• The rest of the instructions are devoted to knitting the pieces, written in text and abbreviations with any charts. Finally, there should be instructions on finishing and assembly. Many patterns forget to include a section on blocking and the assembly steps.

I don’t think you can have too much information in pattern instructions. A major problem by pattern writers is the assumption that a knitter understands what you mean when information is eliminated, or that a knitter already knows how to work a technique. As with any instructions, it’s all in the details, and the reader’s ability to interpret this information to reproduce a project successfully. Pattern instructions should include most of the above information to make your knitting easier.

Weekly Fave!

Polka Dot Scarf – Churchmouse Yarns and Teas

As you’ve probably guessed by now, I love scarves – the ultimate accessory to add a little finesse to your outfit. This one by Churchmouse is knit in Rowan’s light and airy Kidsilk Haze. The dots aren’t made with colored yarn, but knit in a large eyelet pattern stitch – simple yet creates a luxurious lace. I would love to try this piece.

Weekly Fave!

Husk Wrap – in Linen Yarn from Purl Soho

I’m fond of linen, and this beautiful brioche rib wrap from Purl Soho takes full advantage of their new yarn, Field Linen, 100% linen. Check out my post “The Ultimate Summer Yarn”  for the scoop on linen. The Husk Wrap pattern is free, and brioche rib is a great choice for this yarn. Linen gets more beautiful with age and drapes elegantly.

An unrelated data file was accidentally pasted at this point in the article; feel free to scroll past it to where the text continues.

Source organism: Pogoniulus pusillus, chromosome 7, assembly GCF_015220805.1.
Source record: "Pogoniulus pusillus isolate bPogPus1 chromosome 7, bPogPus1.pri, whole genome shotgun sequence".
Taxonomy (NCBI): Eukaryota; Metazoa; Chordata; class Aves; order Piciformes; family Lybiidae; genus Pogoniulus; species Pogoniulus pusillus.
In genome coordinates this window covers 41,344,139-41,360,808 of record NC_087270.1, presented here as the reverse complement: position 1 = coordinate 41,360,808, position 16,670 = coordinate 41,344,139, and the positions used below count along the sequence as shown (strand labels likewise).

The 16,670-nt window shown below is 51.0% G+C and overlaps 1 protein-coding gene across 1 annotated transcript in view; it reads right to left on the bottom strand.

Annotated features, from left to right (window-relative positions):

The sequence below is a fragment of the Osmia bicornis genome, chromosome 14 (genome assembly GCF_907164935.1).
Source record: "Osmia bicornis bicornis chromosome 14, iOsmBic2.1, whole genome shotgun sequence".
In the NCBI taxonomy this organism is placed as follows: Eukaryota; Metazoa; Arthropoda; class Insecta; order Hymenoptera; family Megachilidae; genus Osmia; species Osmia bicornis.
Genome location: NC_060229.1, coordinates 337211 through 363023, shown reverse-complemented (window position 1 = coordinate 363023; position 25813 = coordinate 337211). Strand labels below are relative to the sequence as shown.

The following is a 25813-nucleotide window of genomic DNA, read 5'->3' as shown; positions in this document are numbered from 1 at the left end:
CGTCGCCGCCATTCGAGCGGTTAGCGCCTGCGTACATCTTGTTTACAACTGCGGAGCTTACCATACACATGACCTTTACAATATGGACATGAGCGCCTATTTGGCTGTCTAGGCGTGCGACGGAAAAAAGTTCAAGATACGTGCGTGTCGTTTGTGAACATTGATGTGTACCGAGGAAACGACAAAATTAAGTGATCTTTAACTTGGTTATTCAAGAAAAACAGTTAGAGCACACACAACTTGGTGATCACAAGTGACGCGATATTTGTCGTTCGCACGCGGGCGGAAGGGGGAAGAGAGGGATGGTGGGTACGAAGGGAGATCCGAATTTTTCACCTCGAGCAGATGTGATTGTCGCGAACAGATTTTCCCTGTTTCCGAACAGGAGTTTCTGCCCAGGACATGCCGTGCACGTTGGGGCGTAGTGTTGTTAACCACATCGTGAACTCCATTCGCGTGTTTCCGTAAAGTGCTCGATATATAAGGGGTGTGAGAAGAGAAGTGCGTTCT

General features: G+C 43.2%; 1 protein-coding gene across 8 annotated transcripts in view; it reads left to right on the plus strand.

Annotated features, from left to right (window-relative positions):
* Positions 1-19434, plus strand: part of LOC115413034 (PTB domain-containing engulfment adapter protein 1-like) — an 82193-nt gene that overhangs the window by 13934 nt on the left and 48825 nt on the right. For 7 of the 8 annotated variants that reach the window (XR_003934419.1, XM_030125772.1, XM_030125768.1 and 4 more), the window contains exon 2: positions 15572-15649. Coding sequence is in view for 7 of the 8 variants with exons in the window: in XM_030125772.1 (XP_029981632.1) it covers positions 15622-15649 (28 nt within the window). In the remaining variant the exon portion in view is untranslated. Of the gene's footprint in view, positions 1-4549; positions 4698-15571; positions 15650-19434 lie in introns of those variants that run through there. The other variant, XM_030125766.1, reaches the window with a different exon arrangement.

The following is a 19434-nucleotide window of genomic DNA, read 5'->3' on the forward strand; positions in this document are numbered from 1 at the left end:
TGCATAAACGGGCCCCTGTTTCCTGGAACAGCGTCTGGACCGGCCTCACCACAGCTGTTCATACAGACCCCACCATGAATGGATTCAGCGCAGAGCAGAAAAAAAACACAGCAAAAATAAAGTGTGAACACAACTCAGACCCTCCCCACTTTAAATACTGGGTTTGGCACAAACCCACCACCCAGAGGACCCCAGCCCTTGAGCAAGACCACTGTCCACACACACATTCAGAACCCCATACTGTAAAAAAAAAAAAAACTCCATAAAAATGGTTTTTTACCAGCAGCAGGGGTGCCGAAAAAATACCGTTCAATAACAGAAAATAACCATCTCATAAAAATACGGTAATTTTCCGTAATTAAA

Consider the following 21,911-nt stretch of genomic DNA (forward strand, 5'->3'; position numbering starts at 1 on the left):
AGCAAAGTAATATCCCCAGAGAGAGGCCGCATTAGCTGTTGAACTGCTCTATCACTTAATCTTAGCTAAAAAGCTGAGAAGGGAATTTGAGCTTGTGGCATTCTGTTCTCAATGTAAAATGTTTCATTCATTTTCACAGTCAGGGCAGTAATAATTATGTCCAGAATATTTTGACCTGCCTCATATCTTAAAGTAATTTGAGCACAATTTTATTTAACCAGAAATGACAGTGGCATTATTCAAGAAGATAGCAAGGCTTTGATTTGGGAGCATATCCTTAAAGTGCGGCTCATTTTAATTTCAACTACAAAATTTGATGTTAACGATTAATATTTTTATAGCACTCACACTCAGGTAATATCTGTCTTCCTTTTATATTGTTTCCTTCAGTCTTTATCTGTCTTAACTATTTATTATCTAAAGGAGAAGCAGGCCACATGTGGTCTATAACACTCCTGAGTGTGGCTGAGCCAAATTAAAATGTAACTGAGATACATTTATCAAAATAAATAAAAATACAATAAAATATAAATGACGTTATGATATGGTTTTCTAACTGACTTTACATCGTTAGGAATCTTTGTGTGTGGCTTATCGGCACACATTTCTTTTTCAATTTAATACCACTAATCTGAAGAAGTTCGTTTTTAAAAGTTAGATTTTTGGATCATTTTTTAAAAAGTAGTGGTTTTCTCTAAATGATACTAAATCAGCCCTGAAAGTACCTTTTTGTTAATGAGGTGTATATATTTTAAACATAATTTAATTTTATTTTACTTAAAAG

Confusing Terms Found On Yarn Labels

Typical Information on Ball Band

Yarns are packaged with paper ball bands containing information to help you choose the most appropriate yarn for your projects. I outline this information in my e-book “It’s All About The Yarn”. The following are “confusing terms” you may find on yarn labels.

  • Yarn Weight – Typically you won’t see the weight category (thickness of yarn strand) printed on the ball band, but some manufacturers will denote the yarn’s weight category by its number (0 – 7), term (lace – jumbo), or both.
  • Yarn Length – This is the yardage and meterage (amount in yards and metres) for one ball, skein, or hank. This is the actual length, not to be confused with weight in ounces and grams. Two different 50g balls of yarn will have different lengths. For example, a 50g ball of lace weight yarn may be 420m in length, whereas a 50g ball of sock yarn may only have 175m in length. Yardage and meterage is what is used to calculate the amount of substitute yarn.